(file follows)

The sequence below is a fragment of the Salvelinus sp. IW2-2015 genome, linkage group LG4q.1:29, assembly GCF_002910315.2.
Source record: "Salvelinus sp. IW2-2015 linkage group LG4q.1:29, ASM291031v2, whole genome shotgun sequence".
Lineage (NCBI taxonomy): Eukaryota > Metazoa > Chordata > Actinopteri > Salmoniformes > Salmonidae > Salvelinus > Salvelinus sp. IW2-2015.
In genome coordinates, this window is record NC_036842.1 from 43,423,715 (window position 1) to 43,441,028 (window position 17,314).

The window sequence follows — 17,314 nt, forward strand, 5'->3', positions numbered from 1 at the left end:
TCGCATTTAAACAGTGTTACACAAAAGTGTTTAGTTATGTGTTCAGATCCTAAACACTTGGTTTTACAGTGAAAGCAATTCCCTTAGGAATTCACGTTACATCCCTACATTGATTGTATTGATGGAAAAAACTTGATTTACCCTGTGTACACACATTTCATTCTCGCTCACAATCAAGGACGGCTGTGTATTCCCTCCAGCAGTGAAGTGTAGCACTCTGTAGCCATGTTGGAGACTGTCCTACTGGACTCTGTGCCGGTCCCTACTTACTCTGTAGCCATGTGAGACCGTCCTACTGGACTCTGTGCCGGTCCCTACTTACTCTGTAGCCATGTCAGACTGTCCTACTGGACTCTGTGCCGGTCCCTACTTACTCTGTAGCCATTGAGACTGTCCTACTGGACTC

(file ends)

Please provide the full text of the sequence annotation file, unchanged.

The sequence below is a fragment of the Salvelinus sp. IW2-2015 genome, linkage group LG4q.1:29, assembly GCF_002910315.2.
Source record: "Salvelinus sp. IW2-2015 linkage group LG4q.1:29, ASM291031v2, whole genome shotgun sequence".
Lineage (NCBI taxonomy): Eukaryota > Metazoa > Chordata > Actinopteri > Salmoniformes > Salmonidae > Salvelinus > Salvelinus sp. IW2-2015.
In genome coordinates, this window is record NC_036842.1 from 43,423,715 (window position 1) to 43,441,028 (window position 17,314).

The window sequence follows — 17,314 nt, forward strand, 5'->3', positions numbered from 1 at the left end:
TCGCATTTAAACAGTGTTACACAAAAGTGTTTAGTTATGTGTTCAGATCCTAAACACTTGGTTTTACAGTGAAAGCAATTCCCTTAGGAATTCACGTTACATCCCTACATTGATTGTATTGATGGAAAAAACTTGATTTACCCTGTGTACACACATTTCATTCTCGCTCACAATCAAGGACGGCTGTGTATTCCCTCCAGCAGTGAAGTGTAGCACTCTGTAGCCATGTTGGAGACTGTCCTACTGGACTCTGTGCCGGTCCCTACTTACTCTGTAGCCATGTGAGACCGTCCTACTGGACTCTGTGCCGGTCCCTACTTACTCTGTAGCCATGTCAGACTGTCCTACTGGACTCTGTGCCGGTCCCTACTTACTCTGTAGCCATTGAGACTGTCCTACTGGACTC